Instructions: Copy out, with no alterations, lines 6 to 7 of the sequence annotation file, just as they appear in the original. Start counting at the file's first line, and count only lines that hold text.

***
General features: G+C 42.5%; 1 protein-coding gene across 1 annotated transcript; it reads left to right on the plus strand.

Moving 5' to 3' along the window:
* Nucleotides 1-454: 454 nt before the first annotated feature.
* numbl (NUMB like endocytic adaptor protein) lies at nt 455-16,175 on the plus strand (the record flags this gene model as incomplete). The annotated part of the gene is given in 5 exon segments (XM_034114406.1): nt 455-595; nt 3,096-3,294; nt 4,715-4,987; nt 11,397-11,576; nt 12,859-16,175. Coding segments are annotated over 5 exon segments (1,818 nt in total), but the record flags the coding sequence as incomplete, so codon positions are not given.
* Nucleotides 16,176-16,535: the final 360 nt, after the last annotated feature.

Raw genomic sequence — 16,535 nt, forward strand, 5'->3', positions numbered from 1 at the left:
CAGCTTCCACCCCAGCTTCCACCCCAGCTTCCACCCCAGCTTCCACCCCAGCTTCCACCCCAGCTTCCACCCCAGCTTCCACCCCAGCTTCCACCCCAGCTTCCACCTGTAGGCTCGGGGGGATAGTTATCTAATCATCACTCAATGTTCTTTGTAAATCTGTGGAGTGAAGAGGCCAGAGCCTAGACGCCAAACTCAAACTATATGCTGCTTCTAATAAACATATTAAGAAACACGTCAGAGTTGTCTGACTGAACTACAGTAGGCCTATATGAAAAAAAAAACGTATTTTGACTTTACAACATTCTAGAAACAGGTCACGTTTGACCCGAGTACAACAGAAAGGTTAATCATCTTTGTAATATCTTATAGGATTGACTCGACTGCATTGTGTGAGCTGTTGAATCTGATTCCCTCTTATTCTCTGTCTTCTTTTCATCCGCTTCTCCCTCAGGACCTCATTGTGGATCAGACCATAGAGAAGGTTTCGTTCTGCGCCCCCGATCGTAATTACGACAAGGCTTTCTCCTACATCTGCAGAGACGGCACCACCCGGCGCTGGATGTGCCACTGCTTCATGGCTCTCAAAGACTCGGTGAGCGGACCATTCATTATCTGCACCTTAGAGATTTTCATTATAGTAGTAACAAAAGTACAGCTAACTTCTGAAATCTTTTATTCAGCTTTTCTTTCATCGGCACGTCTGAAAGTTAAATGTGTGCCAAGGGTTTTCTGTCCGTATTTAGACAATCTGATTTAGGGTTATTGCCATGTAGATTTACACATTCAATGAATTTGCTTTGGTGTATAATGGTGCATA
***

Raw genomic sequence — 16,535 nt, forward strand, 5'->3', positions numbered from 1 at the left:
CAGCTTCCACCCCAGCTTCCACCCCAGCTTCCACCCCAGCTTCCACCCCAGCTTCCACCCCAGCTTCCACCCCAGCTTCCACCCCAGCTTCCACCCCAGCTTCCACCTGTAGGCTCGGGGGGATAGTTATCTAATCATCACTCAATGTTCTTTGTAAATCTGTGGAGTGAAGAGGCCAGAGCCTAGACGCCAAACTCAAACTATATGCTGCTTCTAATAAACATATTAAGAAACACGTCAGAGTTGTCTGACTGAACTACAGTAGGCCTATATGAAAAAAAAAACGTATTTTGACTTTACAACATTCTAGAAACAGGTCACGTTTGACCCGAGTACAACAGAAAGGTTAATCATCTTTGTAATATCTTATAGGATTGACTCGACTGCATTGTGTGAGCTGTTGAATCTGATTCCCTCTTATTCTCTGTCTTCTTTTCATCCGCTTCTCCCTCAGGACCTCATTGTGGATCAGACCATAGAGAAGGTTTCGTTCTGCGCCCCCGATCGTAATTACGACAAGGCTTTCTCCTACATCTGCAGAGACGGCACCACCCGGCGCTGGATGTGCCACTGCTTCATGGCTCTCAAAGACTCGGTGAGCGGACCATTCATTATCTGCACCTTAGAGATTTTCATTATAGTAGTAACAAAAGTACAGCTAACTTCTGAAATCTTTTATTCAGCTTTTCTTTCATCGGCACGTCTGAAAGTTAAATGTGTGCCAAGGGTTTTCTGTCCGTATTTAGACAATCTGATTTAGGGTTATTGCCATGTAGATTTACACATTCAATGAATTTGCTTTGGTGTATAATGGTGCATA